During the 1993 camp meeting, Reverend Carver brought before the Board of Trustees of the church his prayerfully-made decision to retire from his leadership role. He requested that Dwight Baltzell be appointed to serve as his successor. On July 10, 1993, that recommendation was made official, and Reverend Baltzell was installed as the next leader of the organization with the unanimous backing of the congregation gathered at the annual camp meeting. Reverend Baltzell led the work of the Apostolic Faith worldwide for seven years, during which time he toured many of the foreign branches of the work.

Loyce Carver with his successor, Dwight Baltzell, in 1993.

Members from around the globe stood to pledge their support of the transition in leadership.

In July of 2000, Reverend Baltzell expressed to the congregation his intention of stepping aside as the Superintendent General, and recommended that Darrel Lee, then serving as pastor of the Portland headquarters church, assume leadership of the work. The baton of leadership of the Apostolic Faith work was passed to Reverend Lee during the annual camp meeting convention in Portland, Oregon. In a heart-stirring display of unity, the group of believers, who were gathered on the campground from around the globe, stood to pledge their support of Reverend Lee’s appointment as leader of the Apostolic Faith churches worldwide.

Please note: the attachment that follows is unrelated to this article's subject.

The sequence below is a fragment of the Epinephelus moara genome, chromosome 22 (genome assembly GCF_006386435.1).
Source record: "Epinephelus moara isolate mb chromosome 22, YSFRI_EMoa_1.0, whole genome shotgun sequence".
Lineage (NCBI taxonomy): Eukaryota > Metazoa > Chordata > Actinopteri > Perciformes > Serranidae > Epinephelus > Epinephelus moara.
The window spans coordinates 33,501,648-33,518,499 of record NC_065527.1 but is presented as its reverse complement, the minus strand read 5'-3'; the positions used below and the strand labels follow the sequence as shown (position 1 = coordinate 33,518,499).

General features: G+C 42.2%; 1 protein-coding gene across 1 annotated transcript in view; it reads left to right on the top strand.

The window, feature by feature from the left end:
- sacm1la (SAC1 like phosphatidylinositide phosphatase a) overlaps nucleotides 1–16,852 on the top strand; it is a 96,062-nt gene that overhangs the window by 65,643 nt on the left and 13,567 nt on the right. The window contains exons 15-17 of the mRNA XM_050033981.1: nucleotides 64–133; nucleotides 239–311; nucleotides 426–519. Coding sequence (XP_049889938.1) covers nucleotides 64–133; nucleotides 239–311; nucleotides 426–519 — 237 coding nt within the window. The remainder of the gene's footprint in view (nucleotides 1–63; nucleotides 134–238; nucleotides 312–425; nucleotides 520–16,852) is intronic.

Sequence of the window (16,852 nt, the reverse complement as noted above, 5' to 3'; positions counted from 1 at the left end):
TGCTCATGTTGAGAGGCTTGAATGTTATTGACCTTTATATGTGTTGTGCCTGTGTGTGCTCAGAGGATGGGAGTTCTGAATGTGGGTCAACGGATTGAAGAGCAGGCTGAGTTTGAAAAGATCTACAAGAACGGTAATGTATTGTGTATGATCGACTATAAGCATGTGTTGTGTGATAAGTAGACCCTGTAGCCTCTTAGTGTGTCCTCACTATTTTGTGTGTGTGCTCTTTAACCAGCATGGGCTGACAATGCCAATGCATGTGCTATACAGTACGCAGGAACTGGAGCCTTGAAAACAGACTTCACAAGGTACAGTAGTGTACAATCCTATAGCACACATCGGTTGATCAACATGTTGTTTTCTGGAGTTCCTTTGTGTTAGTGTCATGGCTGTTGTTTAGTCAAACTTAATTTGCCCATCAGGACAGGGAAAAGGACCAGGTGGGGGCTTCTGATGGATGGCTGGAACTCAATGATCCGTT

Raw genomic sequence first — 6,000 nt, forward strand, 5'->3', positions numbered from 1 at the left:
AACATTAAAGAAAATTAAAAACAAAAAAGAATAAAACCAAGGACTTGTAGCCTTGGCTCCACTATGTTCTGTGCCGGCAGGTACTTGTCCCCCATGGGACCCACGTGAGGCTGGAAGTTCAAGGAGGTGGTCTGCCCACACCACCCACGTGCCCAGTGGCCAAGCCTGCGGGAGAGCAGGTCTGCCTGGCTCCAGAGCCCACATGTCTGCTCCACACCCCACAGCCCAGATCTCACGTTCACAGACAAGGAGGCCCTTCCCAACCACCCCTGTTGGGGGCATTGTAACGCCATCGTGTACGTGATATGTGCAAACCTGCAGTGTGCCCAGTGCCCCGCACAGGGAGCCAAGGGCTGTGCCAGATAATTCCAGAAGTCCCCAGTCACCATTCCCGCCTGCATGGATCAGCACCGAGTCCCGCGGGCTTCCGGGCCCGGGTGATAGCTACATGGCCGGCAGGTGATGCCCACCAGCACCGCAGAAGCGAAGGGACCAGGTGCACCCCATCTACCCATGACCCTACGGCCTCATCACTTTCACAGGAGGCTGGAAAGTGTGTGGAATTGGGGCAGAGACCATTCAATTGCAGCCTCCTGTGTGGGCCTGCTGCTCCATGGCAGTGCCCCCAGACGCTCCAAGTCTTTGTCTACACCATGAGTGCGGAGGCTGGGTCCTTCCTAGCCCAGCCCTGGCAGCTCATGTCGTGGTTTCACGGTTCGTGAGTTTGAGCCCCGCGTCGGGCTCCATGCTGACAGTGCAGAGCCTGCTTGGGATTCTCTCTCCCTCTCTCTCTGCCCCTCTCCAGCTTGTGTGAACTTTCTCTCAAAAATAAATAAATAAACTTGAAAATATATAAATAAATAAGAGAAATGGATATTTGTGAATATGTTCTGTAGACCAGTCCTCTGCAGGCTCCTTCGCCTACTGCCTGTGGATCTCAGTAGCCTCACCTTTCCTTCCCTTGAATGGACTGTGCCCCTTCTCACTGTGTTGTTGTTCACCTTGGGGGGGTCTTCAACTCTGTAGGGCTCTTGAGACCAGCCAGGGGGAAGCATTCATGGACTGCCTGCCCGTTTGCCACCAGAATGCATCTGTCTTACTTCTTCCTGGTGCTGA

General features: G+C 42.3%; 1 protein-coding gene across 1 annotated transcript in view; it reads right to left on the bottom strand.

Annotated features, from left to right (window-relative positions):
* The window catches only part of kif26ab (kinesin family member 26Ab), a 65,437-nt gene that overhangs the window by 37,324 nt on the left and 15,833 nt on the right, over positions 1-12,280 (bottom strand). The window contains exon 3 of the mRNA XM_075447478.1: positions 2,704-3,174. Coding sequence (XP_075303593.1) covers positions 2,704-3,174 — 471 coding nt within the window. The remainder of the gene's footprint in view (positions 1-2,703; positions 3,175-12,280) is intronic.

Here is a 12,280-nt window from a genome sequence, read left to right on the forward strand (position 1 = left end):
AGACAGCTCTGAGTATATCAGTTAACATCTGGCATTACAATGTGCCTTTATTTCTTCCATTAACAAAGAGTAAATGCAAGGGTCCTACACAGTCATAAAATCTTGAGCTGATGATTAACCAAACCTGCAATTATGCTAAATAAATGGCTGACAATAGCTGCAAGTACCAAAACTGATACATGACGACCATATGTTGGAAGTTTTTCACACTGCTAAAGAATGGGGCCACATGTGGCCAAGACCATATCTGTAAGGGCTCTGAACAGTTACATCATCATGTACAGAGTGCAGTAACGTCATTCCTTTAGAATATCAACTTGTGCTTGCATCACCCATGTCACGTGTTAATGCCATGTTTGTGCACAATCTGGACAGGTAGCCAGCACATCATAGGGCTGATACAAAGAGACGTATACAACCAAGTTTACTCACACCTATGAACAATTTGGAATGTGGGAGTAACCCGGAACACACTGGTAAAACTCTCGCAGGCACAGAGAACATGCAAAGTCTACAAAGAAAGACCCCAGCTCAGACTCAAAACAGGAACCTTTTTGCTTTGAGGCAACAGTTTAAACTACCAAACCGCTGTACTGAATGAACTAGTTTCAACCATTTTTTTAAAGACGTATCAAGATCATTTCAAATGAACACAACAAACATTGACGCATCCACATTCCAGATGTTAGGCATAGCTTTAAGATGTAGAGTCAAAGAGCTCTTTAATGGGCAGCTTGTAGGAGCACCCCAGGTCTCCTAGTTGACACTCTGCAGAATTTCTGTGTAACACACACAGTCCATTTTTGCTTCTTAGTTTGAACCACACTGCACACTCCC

Darrel Lee and Dwight Baltzell pose in front of the International Headquarters.

Governing Procedure

In order to function and fulfill its mission, a church must have a certain legal form of government with qualified executive officials. The Apostolic Faith organization is incorporated under the laws of the state of Oregon with the official name, “Apostolic Faith Mission of Portland, Oregon.” It has written articles of incorporation, which provide the framework for legal, administrative, and business decisions. All branches of the organization, both domestic and international, are under the leadership and direction of the organization’s headquarters.

A diagram shows the current leadership structure of the Apostolic Faith organization.

The governing body of the Apostolic Faith work is a board of five trustees of which the Superintendent General is the chairman. A board of elders, though not mentioned in the articles of incorporation and by laws of the organization, is an informal group that provides a basis of support in the decision-making for the organization. Generally consisting of United States pastors and retired pastors, this group also includes ministers and workers who are asked to participate in any given organizational decision-making process.

Ministers and pastors gather at a ministerial training session at the headquarters church in March of 2005.

As the worldwide scope of the work expanded, a long-range goal of further distributing the organization’s leadership load was established. Directors were appointed to oversee various areas of the international outreach. District Superintendents supervise the efforts in specific countries and regions, with the pastors and ministerial staff working under their direction.

A group of ministers and workers. From left: William Paulson, Charles Rodman, Jack Robbins, John Clasper, Raymond Crawford, and Harry Morgan.

The leaders of the Apostolic Faith work have always had a sincere desire and prayer that the organization be led by God. The ministry is supported in its efforts by thousands of spiritually-committed believers worldwide, who are united in a determination to uphold and practice the teachings of God’s Word, walking in its light to the best of their knowledge and ability.

Ministers at a meeting in 2005 enjoy fellowship before the session begins